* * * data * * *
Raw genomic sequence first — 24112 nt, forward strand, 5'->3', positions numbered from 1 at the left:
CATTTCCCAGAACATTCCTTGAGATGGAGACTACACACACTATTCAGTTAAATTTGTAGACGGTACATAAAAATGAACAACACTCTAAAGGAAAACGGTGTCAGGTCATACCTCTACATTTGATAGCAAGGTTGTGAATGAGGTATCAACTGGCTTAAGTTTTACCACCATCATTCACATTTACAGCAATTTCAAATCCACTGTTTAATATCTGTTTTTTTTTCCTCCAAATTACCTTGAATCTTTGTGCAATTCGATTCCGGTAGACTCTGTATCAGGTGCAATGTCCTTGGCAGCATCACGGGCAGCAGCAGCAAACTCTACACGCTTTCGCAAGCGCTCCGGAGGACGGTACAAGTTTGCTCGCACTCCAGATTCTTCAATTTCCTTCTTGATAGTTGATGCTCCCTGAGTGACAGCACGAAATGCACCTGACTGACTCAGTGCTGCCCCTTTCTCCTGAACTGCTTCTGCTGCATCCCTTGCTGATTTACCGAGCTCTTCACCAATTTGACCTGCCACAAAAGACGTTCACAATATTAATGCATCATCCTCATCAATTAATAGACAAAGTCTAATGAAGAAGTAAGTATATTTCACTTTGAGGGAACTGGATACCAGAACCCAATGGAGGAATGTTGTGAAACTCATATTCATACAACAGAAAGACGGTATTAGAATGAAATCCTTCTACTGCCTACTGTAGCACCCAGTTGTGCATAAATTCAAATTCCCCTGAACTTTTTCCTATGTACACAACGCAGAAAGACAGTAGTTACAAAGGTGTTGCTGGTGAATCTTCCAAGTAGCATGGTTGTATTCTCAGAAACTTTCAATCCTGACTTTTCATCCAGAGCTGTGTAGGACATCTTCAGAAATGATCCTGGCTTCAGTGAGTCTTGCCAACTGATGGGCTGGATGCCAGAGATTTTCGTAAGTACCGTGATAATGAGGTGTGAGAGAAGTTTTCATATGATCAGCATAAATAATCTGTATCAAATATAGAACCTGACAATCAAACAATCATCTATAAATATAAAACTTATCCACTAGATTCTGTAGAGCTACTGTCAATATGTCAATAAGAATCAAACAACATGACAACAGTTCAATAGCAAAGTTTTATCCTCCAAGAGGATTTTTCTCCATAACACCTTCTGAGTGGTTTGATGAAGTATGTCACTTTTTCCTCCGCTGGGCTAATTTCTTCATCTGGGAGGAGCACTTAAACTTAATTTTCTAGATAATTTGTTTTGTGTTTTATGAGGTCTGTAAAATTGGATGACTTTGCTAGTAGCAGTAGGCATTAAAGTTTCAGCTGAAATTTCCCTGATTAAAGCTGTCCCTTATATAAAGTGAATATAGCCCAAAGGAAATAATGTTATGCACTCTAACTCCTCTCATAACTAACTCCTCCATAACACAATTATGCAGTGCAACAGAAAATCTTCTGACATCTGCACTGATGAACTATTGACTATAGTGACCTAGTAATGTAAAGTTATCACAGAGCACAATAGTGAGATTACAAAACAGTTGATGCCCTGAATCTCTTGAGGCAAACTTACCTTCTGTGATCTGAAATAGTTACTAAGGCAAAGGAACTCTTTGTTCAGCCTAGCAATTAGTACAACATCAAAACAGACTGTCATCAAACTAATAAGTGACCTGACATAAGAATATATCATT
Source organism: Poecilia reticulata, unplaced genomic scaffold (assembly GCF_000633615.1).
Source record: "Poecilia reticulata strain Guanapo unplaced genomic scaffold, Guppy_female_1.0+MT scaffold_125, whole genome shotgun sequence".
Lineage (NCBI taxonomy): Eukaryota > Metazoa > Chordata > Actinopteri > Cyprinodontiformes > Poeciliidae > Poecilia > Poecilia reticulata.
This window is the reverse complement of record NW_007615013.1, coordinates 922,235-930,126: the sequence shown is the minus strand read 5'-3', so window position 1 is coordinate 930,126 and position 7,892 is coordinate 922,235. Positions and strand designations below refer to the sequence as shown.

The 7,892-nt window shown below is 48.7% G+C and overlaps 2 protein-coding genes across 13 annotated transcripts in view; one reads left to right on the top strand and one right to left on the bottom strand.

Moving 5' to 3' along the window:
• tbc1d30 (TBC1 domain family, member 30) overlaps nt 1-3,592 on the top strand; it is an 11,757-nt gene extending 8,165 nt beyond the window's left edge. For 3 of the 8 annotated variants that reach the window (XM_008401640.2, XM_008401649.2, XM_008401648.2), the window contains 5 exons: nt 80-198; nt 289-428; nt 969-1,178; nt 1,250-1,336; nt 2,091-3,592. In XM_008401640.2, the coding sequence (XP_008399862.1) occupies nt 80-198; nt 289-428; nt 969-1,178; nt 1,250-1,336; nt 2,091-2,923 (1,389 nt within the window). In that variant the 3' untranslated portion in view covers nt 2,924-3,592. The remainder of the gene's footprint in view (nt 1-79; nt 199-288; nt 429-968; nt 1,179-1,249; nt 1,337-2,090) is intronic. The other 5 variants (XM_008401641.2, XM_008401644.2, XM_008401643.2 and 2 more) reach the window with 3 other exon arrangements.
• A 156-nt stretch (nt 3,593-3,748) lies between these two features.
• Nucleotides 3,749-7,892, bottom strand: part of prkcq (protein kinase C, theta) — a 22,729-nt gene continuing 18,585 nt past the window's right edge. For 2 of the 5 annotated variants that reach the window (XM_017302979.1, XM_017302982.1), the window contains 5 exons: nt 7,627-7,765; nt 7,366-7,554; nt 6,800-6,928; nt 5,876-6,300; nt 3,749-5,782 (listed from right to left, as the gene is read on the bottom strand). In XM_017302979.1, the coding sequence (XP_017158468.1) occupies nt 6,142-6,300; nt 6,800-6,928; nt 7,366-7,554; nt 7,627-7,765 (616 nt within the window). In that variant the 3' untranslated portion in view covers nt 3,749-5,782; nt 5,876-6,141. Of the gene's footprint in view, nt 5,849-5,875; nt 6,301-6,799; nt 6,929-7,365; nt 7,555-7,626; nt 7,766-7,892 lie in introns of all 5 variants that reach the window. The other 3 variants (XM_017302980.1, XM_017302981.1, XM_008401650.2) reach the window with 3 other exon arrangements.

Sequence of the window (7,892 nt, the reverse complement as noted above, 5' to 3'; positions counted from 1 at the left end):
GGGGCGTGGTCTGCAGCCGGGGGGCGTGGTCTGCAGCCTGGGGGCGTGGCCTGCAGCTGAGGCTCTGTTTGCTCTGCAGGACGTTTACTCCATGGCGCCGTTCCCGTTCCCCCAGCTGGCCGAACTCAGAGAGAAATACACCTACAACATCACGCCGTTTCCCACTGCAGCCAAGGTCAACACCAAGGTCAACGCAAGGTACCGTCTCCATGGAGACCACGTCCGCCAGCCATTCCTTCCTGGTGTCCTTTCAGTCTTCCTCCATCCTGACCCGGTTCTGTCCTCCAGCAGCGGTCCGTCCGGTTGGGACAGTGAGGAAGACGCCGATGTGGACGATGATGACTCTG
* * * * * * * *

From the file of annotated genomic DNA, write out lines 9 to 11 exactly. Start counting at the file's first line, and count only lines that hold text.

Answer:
• tbc1d30 (TBC1 domain family, member 30) overlaps nt 1-3,592 on the top strand; it is an 11,757-nt gene extending 8,165 nt beyond the window's left edge. For 3 of the 8 annotated variants that reach the window (XM_008401640.2, XM_008401649.2, XM_008401648.2), the window contains 5 exons: nt 80-198; nt 289-428; nt 969-1,178; nt 1,250-1,336; nt 2,091-3,592. In XM_008401640.2, the coding sequence (XP_008399862.1) occupies nt 80-198; nt 289-428; nt 969-1,178; nt 1,250-1,336; nt 2,091-2,923 (1,389 nt within the window). In that variant the 3' untranslated portion in view covers nt 2,924-3,592. The remainder of the gene's footprint in view (nt 1-79; nt 199-288; nt 429-968; nt 1,179-1,249; nt 1,337-2,090) is intronic. The other 5 variants (XM_008401641.2, XM_008401644.2, XM_008401643.2 and 2 more) reach the window with 3 other exon arrangements.
• A 156-nt stretch (nt 3,593-3,748) lies between these two features.
• Nucleotides 3,749-7,892, bottom strand: part of prkcq (protein kinase C, theta) — a 22,729-nt gene continuing 18,585 nt past the window's right edge. For 2 of the 5 annotated variants that reach the window (XM_017302979.1, XM_017302982.1), the window contains 5 exons: nt 7,627-7,765; nt 7,366-7,554; nt 6,800-6,928; nt 5,876-6,300; nt 3,749-5,782 (listed from right to left, as the gene is read on the bottom strand). In XM_017302979.1, the coding sequence (XP_017158468.1) occupies nt 6,142-6,300; nt 6,800-6,928; nt 7,366-7,554; nt 7,627-7,765 (616 nt within the window). In that variant the 3' untranslated portion in view covers nt 3,749-5,782; nt 5,876-6,141. Of the gene's footprint in view, nt 5,849-5,875; nt 6,301-6,799; nt 6,929-7,365; nt 7,555-7,626; nt 7,766-7,892 lie in introns of all 5 variants that reach the window. The other 3 variants (XM_017302980.1, XM_017302981.1, XM_008401650.2) reach the window with 3 other exon arrangements.